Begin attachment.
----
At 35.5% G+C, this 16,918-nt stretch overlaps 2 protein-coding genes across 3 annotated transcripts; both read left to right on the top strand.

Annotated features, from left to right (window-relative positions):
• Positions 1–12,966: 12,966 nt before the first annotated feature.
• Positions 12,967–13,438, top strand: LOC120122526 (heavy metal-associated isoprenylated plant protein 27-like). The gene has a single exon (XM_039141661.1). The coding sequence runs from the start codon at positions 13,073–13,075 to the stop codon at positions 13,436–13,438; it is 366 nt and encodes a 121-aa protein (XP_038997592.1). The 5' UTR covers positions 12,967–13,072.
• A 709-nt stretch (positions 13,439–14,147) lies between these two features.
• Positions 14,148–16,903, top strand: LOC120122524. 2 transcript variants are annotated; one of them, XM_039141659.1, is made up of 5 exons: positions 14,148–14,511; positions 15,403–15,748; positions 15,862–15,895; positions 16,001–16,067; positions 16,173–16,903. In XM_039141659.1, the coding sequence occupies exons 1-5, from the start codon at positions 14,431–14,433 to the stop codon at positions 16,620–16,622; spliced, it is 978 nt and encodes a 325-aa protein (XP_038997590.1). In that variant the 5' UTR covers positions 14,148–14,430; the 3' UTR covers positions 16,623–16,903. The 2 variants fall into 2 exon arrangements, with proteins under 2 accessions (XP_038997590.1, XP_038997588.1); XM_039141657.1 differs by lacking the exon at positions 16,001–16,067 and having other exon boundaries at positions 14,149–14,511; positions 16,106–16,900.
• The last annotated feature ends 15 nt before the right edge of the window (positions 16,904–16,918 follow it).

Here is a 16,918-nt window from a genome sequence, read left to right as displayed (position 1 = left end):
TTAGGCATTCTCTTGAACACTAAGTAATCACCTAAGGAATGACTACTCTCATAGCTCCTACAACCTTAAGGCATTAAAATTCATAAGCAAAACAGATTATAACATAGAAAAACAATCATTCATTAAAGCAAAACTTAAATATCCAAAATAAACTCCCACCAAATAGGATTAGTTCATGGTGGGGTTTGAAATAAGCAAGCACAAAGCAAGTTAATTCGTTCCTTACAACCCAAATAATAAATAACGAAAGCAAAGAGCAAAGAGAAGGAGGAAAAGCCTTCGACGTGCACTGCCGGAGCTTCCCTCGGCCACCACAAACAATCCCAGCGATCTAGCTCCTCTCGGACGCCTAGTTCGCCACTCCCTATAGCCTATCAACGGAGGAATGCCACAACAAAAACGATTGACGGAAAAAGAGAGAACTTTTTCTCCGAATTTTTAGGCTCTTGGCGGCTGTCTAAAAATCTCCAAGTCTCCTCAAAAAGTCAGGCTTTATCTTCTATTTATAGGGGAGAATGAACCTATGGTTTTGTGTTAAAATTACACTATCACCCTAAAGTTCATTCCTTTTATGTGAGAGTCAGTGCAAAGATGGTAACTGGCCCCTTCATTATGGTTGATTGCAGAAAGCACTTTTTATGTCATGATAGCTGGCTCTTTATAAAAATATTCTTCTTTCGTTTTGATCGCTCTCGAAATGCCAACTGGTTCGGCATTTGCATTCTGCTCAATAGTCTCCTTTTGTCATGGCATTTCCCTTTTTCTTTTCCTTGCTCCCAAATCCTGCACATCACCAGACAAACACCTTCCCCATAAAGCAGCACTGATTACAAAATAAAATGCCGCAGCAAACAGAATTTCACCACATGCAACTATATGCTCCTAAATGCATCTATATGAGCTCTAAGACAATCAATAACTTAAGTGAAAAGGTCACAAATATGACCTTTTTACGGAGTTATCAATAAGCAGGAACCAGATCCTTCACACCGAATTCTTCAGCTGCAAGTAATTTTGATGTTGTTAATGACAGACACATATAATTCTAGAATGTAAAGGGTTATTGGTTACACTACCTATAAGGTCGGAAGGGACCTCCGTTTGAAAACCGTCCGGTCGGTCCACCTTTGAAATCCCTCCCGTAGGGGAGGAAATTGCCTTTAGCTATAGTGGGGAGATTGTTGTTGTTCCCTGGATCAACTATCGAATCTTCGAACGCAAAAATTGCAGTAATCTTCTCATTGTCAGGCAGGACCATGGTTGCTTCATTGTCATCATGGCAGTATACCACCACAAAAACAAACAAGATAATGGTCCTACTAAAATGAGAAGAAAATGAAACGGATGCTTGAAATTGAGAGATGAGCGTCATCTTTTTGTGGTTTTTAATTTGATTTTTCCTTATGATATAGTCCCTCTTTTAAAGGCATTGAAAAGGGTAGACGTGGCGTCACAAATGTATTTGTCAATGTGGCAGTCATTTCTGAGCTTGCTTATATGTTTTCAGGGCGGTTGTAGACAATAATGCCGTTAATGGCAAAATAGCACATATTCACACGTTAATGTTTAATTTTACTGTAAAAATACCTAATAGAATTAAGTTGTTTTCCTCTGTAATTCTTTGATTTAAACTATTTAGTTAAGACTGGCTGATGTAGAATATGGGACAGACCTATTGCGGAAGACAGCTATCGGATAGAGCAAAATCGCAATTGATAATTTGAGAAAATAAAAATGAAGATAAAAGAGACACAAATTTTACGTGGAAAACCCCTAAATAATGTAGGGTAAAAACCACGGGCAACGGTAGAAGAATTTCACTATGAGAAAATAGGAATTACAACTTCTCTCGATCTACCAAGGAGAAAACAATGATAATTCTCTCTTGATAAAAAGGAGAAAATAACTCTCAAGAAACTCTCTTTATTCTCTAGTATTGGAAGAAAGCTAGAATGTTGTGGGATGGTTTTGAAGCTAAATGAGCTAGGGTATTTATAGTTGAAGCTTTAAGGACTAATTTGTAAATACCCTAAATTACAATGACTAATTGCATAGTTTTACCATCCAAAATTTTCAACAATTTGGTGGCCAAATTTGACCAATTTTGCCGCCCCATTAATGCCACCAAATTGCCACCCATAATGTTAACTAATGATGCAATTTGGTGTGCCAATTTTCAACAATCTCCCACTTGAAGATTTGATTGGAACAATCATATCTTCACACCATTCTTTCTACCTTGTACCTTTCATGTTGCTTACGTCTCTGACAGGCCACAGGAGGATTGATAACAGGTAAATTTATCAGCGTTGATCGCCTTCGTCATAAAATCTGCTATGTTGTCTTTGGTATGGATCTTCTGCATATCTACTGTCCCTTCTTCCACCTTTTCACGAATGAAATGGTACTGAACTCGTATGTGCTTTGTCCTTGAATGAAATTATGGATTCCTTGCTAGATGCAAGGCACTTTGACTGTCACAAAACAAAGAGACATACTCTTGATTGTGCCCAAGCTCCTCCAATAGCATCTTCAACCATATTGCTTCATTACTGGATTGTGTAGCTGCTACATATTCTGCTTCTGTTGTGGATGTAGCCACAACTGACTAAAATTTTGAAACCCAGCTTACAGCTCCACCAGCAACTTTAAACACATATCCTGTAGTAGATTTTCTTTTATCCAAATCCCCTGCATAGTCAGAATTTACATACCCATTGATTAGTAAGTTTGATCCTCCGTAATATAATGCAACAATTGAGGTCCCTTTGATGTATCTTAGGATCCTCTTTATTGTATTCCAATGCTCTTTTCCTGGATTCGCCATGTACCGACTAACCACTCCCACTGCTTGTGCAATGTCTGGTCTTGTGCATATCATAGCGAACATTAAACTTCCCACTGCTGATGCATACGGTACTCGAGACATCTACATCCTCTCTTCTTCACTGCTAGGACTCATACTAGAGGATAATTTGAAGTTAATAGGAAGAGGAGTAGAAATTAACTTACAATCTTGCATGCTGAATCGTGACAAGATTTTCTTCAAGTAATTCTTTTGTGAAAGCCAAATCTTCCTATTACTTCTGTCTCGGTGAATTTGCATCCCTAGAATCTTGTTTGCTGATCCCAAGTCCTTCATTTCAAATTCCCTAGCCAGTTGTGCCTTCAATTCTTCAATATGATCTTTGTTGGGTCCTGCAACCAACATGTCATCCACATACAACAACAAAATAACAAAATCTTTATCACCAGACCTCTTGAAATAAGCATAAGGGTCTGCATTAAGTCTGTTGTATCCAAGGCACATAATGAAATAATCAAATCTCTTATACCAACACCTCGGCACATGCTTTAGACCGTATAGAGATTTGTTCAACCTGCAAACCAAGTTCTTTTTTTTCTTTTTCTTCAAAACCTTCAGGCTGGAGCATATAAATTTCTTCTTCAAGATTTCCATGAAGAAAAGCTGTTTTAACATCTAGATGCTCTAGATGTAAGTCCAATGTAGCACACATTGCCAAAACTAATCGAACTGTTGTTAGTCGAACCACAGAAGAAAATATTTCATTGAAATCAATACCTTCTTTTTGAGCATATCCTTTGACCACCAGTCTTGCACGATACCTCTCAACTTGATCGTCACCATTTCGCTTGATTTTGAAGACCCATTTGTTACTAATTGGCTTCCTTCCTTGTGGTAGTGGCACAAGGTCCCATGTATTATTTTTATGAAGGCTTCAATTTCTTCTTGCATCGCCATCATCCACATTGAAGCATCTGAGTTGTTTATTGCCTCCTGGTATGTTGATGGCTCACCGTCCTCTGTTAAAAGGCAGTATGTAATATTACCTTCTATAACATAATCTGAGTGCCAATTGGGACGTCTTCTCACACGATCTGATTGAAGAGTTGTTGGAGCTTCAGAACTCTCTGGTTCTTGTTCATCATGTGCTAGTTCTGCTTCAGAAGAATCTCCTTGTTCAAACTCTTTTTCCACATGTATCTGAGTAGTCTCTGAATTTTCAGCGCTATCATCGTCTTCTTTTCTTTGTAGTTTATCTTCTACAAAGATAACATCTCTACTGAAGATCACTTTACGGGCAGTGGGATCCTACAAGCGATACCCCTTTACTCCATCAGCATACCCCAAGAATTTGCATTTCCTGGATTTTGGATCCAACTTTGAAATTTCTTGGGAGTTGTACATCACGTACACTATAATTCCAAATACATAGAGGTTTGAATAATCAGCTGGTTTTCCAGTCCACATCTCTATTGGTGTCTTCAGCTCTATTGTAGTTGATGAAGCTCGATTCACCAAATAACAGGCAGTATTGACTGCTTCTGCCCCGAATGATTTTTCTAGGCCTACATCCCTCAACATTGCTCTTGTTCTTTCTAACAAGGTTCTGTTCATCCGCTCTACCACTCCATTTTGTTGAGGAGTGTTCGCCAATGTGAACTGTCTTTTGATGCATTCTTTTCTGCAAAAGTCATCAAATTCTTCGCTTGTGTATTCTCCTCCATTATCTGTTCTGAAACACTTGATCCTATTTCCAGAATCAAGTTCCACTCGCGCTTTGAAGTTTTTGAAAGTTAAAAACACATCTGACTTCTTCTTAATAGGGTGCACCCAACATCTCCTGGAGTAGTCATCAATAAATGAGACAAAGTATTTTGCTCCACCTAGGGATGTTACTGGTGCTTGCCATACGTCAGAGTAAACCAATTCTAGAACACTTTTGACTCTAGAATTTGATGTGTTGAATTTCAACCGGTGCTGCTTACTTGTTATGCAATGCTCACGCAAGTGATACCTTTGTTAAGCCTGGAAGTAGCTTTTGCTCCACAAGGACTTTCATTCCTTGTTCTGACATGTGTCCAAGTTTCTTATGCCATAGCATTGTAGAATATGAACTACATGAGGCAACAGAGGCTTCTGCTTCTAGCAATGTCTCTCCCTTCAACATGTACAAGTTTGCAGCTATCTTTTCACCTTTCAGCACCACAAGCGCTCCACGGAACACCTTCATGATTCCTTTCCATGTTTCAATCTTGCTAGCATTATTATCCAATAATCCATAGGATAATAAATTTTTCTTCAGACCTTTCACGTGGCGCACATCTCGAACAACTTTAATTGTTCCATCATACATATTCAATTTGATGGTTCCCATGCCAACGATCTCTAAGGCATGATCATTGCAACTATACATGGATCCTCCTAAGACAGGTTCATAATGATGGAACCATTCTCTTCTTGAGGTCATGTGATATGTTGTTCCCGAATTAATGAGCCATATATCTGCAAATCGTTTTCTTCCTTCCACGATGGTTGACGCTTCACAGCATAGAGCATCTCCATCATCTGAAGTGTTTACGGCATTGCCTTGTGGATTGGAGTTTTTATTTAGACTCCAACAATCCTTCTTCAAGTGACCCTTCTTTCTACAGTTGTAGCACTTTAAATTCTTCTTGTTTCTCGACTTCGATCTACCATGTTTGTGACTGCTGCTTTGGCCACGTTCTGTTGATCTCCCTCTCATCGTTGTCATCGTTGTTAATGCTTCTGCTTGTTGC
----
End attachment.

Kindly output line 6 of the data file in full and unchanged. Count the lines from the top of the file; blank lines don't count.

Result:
• Positions 14,148–16,903, top strand: LOC120122524. 2 transcript variants are annotated; one of them, XM_039141659.1, is made up of 5 exons: positions 14,148–14,511; positions 15,403–15,748; positions 15,862–15,895; positions 16,001–16,067; positions 16,173–16,903. In XM_039141659.1, the coding sequence occupies exons 1-5, from the start codon at positions 14,431–14,433 to the stop codon at positions 16,620–16,622; spliced, it is 978 nt and encodes a 325-aa protein (XP_038997590.1). In that variant the 5' UTR covers positions 14,148–14,430; the 3' UTR covers positions 16,623–16,903. The 2 variants fall into 2 exon arrangements, with proteins under 2 accessions (XP_038997590.1, XP_038997588.1); XM_039141657.1 differs by lacking the exon at positions 16,001–16,067 and having other exon boundaries at positions 14,149–14,511; positions 16,106–16,900.